Tiger Woods' Shot At The Masters Is Over, So It's Back To The Drawing Board Again

AUGUSTA, GA - APRIL 07: Tiger Woods of the United States looks at a putt on the eighth green during the third round of the 2012 Masters Tournament at Augusta National Golf Club on April 7, 2012 in Augusta, Georgia. (Photo by Streeter Lecka/Getty Images)

Tiger Woods finished another forgettable round on Saturday, resigned to the fact that his week at The Masters was a bust. Once again, it's back to the drawing board for a man who can't seem to put everything together again.

Tiger Woods never stood a chance at the Masters, despite the widespread thought that he was back following his win at the Arnold Palmer Invitational two weeks ago. Considering his performance this week at Augusta National, those two weeks seem like an eternity ago, in a different world and with a different Tiger Woods. Then, Woods built his lead early and put away the field with a final-round 70, cruising to a five-shot win. Now, he can't even hit a tee shot, let alone make a run at The Masters.

He may still pull it together and post a strong number, just like he did last year. It won't matter. Not with 12 shots to make up, and not after he shot himself in the foot repeatedly over the first three rounds. With excellent scoring conditions over the first three days at Augusta, Woods couldn't even manage a round under par.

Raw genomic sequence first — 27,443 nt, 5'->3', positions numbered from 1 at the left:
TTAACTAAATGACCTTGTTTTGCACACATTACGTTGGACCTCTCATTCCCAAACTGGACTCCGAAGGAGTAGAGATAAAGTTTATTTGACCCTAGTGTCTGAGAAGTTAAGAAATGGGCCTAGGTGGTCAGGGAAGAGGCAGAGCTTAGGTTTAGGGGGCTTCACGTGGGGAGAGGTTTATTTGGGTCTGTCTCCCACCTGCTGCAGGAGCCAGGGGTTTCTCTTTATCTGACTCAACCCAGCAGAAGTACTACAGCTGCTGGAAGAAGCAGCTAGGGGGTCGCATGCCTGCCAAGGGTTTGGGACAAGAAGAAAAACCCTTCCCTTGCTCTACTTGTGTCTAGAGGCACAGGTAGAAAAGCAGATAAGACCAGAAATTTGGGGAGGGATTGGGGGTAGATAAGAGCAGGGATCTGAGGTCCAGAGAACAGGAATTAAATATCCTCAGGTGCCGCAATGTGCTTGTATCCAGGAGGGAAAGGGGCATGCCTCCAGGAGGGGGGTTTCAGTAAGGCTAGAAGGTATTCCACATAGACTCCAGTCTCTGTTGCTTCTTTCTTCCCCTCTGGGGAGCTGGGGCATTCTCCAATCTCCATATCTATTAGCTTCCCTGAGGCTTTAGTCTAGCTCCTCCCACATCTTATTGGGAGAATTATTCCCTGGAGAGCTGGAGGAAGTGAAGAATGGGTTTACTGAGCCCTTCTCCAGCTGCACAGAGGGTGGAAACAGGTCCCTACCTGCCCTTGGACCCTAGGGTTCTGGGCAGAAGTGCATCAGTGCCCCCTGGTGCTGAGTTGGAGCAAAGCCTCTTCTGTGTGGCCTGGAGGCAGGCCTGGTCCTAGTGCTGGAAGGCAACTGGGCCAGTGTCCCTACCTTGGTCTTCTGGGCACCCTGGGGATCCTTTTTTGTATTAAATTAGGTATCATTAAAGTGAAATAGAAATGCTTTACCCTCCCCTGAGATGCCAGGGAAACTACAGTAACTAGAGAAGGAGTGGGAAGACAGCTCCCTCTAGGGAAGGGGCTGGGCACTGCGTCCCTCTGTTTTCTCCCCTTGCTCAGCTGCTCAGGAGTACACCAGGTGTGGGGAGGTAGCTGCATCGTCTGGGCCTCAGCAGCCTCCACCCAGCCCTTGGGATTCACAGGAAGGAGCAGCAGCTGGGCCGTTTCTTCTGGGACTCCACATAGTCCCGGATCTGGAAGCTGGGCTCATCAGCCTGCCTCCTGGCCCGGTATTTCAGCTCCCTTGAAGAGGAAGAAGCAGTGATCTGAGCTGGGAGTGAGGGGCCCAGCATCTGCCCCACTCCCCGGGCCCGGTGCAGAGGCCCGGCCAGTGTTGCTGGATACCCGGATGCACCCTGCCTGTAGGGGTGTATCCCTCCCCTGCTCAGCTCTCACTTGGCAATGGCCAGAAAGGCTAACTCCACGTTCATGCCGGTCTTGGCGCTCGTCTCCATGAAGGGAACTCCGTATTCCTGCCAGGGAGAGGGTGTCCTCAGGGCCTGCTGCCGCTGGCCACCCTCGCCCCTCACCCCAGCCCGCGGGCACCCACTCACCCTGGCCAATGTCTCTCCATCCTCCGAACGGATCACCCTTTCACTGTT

A look at his numbers clearly show the problem. He hit just 25 of 42 fairways (59 percent) and 32 of 54 greens (59 percent). Over the first three days, Woods struggled to get the ball in play off the tee, let alone in the right position to fire at flags. And when he did manage to put his ball in the short grass, there was no telling where his approach might land -- the gallery, the sand, almost everywhere except in a good position to make a putt.

Augusta National is a cruel beast, one that punishes players who stray from the fairway or land an approach on the wrong part of the green. Ball striking is always at a premium, and without solid drives and iron play, a player can kiss his chances goodbye. Every player in the field has had to scramble at times -- as is the nature of The Masters -- but Woods has been scrambling since his tee shot on No. 1 in the first round.